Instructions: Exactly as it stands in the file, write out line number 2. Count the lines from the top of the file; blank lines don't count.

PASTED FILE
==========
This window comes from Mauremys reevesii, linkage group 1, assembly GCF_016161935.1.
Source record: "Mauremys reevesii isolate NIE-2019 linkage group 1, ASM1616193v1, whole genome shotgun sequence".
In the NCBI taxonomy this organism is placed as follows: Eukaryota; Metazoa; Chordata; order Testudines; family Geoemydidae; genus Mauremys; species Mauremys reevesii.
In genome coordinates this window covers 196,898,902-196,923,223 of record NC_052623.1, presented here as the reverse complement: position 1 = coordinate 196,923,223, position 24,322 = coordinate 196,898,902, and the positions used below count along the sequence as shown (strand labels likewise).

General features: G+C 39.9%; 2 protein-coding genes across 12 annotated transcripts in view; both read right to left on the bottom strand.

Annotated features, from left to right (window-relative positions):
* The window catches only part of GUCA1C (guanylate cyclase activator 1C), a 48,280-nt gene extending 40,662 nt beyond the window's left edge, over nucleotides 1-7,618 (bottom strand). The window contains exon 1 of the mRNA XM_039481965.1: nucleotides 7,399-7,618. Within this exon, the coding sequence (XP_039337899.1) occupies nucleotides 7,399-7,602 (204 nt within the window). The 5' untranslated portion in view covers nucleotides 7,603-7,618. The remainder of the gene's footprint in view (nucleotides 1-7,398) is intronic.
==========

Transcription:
Source record: "Mauremys reevesii isolate NIE-2019 linkage group 1, ASM1616193v1, whole genome shotgun sequence".